One responsibility any long-term residents of Terra Nova must fulfill is night duty- with the requirement of staying up all night to check gauges at two-hour intervals and manning the operations room for the wee morning hours. During our block of four nights of night duty (Steve first, then Jurek, Ed, and finally me) we all got to watch the complete progression of the Antarctic night while making our rounds and sitting in the Operations Room trying to stay awake. Eerie sounds and unintelligible voices came from the HF radio set to monitor emergencies at remote camps. Our rounds took us through the water filtration plant, the power generator and batteries, as well as a series of freezers. Fortunately no emergencies occurred during our watches, although Ed got a scare with pack ice blowing into the bay and threatening the research vessel Mallipo. It was humbling to see how a minor change in wind direction could rapidly clog the bay with drifting ice then just as rapidly clear out, as demonstrated in these before and after photos. It certainly demonstrated how the Endurance could have been swiftly trapped at the beginning of the Shackleton party ordeal.
Now that we know our hosts a bit better, it may be appropriate to say something about Italian culture as expressed by the inhabitants of Terra Nova. Although almost everyone speaks English to at least some degree, most of the liveliest discussion takes place in Italian. The movies shown in the theater are of course mostly American box office hits, but dubbed in Italian, making the dialog a bit tricky to follow for our team. I thought I was ok the other night when The Time Machine began, as it was all special effects at first, but after the action slowed and the dialog began it lost me. The camaraderie around the base is impressive, as everyone socializes together regardless of being a construction worker, a surgeon, or an IT specialist. Lunch and dinner are elaborate affairs, and the big table in the center of the dining hall fills in before the surrounding smaller tables. But just before dinner begins, all the English-speaking inhabitants of the base (helo and Twin Otter pilots, mechanics, and us) have been meeting in the coffee lounge for a beer, a tradition Steve has named the English Club.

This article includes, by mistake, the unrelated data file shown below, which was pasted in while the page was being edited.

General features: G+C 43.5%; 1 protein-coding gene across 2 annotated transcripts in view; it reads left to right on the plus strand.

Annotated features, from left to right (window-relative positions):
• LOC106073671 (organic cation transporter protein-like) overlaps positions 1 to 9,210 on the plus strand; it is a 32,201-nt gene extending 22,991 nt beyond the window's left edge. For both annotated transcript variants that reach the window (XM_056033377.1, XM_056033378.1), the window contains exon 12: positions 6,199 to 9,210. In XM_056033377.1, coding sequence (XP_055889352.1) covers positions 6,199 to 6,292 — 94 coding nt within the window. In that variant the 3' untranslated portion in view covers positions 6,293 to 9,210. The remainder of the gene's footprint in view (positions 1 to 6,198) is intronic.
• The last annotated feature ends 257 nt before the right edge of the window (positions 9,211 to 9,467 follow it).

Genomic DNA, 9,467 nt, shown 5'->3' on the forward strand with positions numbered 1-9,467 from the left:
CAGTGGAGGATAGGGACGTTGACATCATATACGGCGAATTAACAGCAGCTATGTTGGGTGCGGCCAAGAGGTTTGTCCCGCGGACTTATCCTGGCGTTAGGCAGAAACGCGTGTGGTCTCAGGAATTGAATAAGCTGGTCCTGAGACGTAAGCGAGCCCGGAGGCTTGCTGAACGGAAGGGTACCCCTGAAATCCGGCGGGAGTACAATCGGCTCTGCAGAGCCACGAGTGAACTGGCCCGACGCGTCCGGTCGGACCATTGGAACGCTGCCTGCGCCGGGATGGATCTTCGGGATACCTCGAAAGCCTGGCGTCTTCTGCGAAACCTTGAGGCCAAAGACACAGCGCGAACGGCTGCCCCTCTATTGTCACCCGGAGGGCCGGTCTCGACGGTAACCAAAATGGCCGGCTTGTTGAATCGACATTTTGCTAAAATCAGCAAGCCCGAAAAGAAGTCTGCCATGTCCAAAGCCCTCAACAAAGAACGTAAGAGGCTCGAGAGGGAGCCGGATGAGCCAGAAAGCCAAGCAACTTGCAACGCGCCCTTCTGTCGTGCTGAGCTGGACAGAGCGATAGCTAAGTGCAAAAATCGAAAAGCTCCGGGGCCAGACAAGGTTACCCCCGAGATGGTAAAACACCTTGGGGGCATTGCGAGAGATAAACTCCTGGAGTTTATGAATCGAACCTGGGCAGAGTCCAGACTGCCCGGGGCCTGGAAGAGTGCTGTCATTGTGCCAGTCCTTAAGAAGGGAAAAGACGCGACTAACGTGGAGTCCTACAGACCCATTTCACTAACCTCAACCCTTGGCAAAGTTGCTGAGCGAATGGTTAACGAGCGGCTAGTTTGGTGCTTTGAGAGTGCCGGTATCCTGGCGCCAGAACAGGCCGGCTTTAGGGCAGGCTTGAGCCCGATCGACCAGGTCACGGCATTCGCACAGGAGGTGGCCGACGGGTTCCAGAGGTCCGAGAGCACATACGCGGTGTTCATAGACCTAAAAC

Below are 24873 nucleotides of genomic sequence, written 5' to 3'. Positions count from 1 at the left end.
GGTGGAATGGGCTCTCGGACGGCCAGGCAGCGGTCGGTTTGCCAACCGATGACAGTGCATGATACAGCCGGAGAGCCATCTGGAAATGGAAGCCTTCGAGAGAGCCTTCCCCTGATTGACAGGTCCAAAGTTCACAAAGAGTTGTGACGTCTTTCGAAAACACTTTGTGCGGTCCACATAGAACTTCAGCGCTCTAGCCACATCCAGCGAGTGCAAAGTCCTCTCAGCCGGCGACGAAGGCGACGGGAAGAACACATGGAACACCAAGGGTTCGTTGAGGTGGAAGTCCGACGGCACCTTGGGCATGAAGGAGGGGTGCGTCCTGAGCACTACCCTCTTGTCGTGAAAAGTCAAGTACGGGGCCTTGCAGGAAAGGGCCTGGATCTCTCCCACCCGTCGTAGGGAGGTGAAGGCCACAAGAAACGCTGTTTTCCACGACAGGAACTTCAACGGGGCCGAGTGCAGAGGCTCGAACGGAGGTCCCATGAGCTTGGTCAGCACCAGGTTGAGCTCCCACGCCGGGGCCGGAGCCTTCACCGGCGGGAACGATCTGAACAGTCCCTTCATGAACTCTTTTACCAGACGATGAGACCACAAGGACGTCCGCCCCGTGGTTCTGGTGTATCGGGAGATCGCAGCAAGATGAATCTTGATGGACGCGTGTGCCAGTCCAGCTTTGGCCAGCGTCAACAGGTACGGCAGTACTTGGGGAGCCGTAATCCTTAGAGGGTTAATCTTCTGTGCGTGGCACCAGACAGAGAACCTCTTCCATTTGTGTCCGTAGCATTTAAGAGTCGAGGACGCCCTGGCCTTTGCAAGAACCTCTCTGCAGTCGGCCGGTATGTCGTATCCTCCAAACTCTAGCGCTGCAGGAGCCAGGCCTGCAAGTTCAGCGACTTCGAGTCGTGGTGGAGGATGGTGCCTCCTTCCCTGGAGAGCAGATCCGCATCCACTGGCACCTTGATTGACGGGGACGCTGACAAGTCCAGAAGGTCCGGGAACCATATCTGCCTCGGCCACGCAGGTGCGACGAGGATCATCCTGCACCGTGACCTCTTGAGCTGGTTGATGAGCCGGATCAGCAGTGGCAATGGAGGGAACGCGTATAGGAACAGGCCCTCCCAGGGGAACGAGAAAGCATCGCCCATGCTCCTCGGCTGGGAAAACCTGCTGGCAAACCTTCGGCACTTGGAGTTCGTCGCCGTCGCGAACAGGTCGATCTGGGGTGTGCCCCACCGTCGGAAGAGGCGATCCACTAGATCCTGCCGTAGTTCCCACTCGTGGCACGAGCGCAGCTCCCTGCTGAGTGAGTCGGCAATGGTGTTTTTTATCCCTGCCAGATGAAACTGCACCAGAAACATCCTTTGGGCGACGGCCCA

we were scheduled to fly north to Cape Hallett, although we didn’t fully
understand why things were arranged this way as we planned to briefly visit
Hallett on our way to Cape Adare in the far north. But Steve was not going
to complain, as Hallett is an important site we had wanted to reach in the
’00-’01 season but were unable to. We were told that space (meaning
weight) was tight, as this mission was intended to fly up some fuel barrels
to extend the range of the helos operating northward. At the last minutes
before boarding the word came down from Operations, only three of us could
go due to weight factors. Although no one wanted to stay behind, I gave in
reluctantly as I had not slept the night before during night duty. Steve,
Jurek, and Ed were kind when they returned, and did not rub in how amazing
of a day they had. The flight up lasted 2 hours, since they flew far inland
of the coast to avoid bad weather. The route took them up the Meander
Glacier, past Mount Murchison
(a high 13’er), and finally to the amazing, huge Hallett
colony, set in front of the scenic Mount
Herschel. With any luck I will get to see these sites for myself when
(if?) we fly to Cape Adare.